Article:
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Pertusier's Constantinople.
The Hyppodroome
View of Constantinople from the Tower of the Janissaries
View of the south part of Constantinople
View of the Imperial House of Pleasant Waters
View of Top Kbané
View of Theropia
View of the Valley of the Grand Seignior

to face the Title.

10 24 - 46 102 130 76

Gourbillon's Travels in Sicily. Fragment of a Chaldaic Inscription on one of the ancient Towers of Palermo, 14 Chorographic plan of the crater of the Cone of Mount Etna

24 Respective Situation of the foar Villages of ancient Syracuse



Sommiere's Travels in Montenegro.
Cattaro below Montenegro
Costume of the Governor
A Man of Montenegro
A Woman of Montenegro
Tribunal of the Kmetin
Front of the Church
Fishing Festival
The Vladika, or Bishop

8 10 16 14


40 60 62

Pouqueville's Travels in Greece.
Portrait of Aly Pacha
Toxite Albanian
Albanian Woman of Secyòn
Female Souliot

to face thie Title.

57 26 84

Schoolcraft's Tour in Missouri, &c. Map of Missouri, &c.

to face the Title:

Kelsall's Excursion from Rome to Arpino.
Miscellaneous Antiquities
Remains of the Academia Tusculana
Profile of the Statue at La Ruffinella
Topographical Sketches
Isle of Capri

40 68 88 94 96

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The capital of the Osmanlis, or Turks, whether considered under the names of Byzantium, Constantinople, or Istambol, forms a noble groupe of truly interesting objects; and, to a traveller of taste and sensibility, presents recollections that strike the mind with admiration, and may be contemplated with pleasure and instruction.

Its imposing situation, on the confines of Europe and Asia, produces a grand effect; while a continual display of the beauties of surrounding nature has a tendency to excite sentimental feelings, where every view is a picture bursting on the sight, in a soil covered with the richest luxuriance.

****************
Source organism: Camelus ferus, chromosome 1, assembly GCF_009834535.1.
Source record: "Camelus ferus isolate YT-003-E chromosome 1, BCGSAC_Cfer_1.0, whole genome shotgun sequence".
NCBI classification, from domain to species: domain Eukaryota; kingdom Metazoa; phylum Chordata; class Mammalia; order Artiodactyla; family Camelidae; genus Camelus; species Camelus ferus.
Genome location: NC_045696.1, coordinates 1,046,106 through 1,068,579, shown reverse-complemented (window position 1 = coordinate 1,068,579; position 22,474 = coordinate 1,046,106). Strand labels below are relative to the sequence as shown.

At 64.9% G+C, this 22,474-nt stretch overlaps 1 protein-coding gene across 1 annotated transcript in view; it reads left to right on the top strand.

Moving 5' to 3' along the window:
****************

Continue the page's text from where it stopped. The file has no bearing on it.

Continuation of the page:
The general effect is strengthened when we reflect, that, during a long succession of ages, this city has increased the stores, and confirmed the truths of our historical monuments; itself, in the diversity of its annals, and from the important matter they contain, having been the arena of transactions peculiarly conspicuous.

Byzias is stated to have been its founder; but without referring to ingenious conjectures or profound researches on this subject, its being adopted by Constantine ensures a more particular claim to our attention. From that era, its history, topography, and literary materials, contain much information relative to the political world in general, and to the ecclesiastical state in particular.

In the decline of the Roman etnpire, the various accounts of Constantinople occupy more space, as exploring a field almost new, than those of its Italian rival. Degeneracy, however, tarnished the character of its governing powers, and nothing could efface the deep stain, but the general subversion of a corrupted empire, by the founding of a new monarchy on its conquest and subjugation. A new system of laws, new forms of government, succeeded, adapted to the manners, dispositions, and habits of a people altogether warlike.

Like the ancient seat of empire, Constantinople, in its local situation, rests on the primitive bases of seven hills. These, coated with solemn temples, with sumptuous - fabrics, and innumerable distant habitations, charmingly blend in the aerial perspective, and compose a perfect picture of themselves, on the peninsula which they cover. As the eye continues its range over this amphitheatre, the bright colouring of woods, copses, &c. enriched with delicate foliage, and partially overshadowed with the roofs of buildings, affords the fullest gratification to the sight, in the rich mingling of light and shade.

An alluring sentiment appears likewise to insinuate itself in the rural simplicity, or rather, the patriarchal character of the inhabitants. This taste and inclination are not merely the resemblance, but the persevering imitation of the first ages, as if produced by, and studiously copied from the admirable originals. This grateful association furnishes a panorama calculated to feast the eye, and afford a very agreeable entertainment to the fancy; while the understanding is made acquainted with subjects that embellish and illustrate poetry and painting.

Washed by the waters of the Propontis, the spectacle from Constantinople is a real curiosity of its kind. The eye acquires an unlimited command over the most beautiful images, both in nature and art. In the horizon appears the chain of Mount Ida, reaching to the borders of Olympus, whose lofty head in the clouds seems an emblem of Jupiter armed with his thunderbolts, and interesting from the powerful emotions it excites in the mind.

The northern limits are marked by that spacious haven into which the streams of Barbyces and Cydaris disembogue; their banks exhibit a continuity of suburbs, where the setting sun irradiates every dwelling, and


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